View through the pillars by Victoria Pickering.

I think one of the main reasons I got so involved with letter writing, aside from the pleasure of receiving post from all around the world, is that it gives the writer a chance to express themselves in a calm and considered manner. A letter to a friend is often planned over a short period of time, carefully laid out, and the words and phrases, quotations, the very ideas used as a foundation for the letter are worked through with care. A letter writer is someone who can state their case, put forward their ideas, comment and explore an idea or experience without fear of interruption. It is an ideal medium for working from the germ, the seed of an idea, through to a full-grown conclusion. There are bound, of course, to be ideas put forward in a letter which appear to attack, to contradict, to challenge the ideas of the reader, but that is part of the beauty of the whole: the words have been considered and placed down on paper for eternity. They cannot be denied, and can rarely be considered taken out of context either, since the writer has had every chance to ensure context as well as facts, argument and conclusion, are perfect and perfectly clear.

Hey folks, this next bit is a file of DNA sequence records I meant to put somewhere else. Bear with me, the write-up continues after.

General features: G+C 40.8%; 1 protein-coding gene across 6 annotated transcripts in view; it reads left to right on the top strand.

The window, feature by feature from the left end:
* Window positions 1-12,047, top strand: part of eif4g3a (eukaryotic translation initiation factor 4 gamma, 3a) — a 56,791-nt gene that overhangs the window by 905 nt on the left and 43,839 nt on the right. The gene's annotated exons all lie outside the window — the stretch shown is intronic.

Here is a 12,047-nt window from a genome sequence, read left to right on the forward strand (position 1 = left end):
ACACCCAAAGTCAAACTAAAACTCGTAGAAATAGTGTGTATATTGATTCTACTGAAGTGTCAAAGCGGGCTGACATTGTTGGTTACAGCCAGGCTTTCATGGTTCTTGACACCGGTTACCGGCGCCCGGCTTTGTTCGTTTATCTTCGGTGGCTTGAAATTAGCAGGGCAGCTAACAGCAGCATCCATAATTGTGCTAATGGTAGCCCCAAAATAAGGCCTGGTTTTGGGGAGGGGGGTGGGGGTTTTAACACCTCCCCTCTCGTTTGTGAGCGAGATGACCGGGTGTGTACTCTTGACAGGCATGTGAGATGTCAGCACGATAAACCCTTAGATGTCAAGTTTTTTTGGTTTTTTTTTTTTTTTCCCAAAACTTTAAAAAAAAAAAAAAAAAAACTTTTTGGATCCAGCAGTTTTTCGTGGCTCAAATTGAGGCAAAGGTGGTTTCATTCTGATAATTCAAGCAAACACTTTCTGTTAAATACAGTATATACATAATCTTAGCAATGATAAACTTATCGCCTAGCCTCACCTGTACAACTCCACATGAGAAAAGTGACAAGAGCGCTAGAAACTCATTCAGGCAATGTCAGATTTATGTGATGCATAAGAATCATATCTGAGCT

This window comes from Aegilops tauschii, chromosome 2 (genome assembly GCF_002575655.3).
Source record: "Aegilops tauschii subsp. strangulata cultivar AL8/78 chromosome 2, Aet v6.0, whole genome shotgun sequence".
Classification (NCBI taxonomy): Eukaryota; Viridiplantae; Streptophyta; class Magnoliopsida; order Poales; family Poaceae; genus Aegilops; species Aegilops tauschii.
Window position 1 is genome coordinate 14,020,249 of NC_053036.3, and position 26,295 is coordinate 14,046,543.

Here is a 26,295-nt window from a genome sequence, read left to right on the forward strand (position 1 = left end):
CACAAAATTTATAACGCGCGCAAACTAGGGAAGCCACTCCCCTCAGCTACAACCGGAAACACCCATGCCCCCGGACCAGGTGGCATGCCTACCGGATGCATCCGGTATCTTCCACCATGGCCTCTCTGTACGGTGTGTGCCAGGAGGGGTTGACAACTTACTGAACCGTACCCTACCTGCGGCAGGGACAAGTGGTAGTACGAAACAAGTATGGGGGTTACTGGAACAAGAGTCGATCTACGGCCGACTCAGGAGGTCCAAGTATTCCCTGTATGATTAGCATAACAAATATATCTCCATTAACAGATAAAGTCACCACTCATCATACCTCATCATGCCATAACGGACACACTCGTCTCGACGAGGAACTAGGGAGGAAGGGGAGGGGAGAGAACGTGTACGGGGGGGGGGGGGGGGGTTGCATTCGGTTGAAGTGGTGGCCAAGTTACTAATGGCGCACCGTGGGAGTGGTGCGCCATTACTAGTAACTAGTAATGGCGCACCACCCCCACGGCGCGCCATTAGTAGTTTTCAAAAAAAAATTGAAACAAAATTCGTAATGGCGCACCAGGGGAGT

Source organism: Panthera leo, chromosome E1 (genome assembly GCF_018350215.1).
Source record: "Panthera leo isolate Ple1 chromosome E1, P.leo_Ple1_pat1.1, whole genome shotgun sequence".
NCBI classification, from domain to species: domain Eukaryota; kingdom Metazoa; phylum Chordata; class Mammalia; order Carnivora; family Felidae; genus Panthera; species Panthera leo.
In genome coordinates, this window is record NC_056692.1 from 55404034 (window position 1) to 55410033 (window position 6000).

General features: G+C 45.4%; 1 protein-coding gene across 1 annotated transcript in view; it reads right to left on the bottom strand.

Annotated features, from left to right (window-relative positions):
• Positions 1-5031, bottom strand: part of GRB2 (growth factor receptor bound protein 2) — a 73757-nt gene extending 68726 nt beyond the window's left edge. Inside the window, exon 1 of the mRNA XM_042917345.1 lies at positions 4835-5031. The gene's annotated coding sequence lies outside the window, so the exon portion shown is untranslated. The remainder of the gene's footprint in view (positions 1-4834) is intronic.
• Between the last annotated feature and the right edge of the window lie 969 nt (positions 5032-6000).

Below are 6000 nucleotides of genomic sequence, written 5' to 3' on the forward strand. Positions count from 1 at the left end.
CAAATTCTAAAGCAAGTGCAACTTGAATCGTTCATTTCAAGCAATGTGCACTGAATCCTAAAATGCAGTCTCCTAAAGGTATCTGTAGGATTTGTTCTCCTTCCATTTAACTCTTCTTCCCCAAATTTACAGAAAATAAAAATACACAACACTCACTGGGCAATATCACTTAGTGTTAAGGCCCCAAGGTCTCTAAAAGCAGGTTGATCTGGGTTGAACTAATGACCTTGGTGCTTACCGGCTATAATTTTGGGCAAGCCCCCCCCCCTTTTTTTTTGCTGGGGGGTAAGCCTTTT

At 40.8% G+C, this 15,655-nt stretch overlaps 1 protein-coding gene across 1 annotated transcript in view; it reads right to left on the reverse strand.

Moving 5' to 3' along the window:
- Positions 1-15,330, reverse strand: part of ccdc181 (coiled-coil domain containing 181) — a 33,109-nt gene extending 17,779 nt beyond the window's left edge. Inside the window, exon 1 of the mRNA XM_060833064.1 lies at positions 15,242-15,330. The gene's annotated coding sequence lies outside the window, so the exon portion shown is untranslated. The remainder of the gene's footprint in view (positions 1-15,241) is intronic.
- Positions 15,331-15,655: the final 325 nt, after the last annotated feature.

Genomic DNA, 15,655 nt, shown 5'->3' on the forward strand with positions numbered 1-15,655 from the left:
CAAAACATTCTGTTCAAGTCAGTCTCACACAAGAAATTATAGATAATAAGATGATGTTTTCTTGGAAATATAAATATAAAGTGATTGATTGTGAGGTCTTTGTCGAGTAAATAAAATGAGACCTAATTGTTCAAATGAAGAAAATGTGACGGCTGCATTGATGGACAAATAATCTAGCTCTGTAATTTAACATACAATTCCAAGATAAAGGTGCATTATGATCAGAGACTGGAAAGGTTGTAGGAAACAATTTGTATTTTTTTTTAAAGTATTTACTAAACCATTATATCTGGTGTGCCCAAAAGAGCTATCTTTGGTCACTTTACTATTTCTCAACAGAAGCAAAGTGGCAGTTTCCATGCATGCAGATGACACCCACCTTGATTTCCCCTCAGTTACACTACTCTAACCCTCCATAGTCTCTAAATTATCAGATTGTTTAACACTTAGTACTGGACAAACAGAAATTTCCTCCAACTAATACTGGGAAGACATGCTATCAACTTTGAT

A second advantage of letter writing is that the reader cannot reply instantly. The letter can be read several times over and an answer carefully crafted which meets all the arguments posed, which refutes differences, which places a different perspective before the original writer, a new argument and opinion for consideration. There is no interruption to the reply, as there was no interruption to the original, so the reply can be carefully worked through and measured in exactly the same manner, hopefully without anger or insult since these two aspects of normal conversation – normal, sadly today, but only through normalisation, not through right – are unnecessary. The level of conversation between two people – or more – is completely different; it is more relaxed and easy-going because all sides have the opportunity to express themselves fully, at length, and with all the powers of their arguments, their imagination, their literary skill.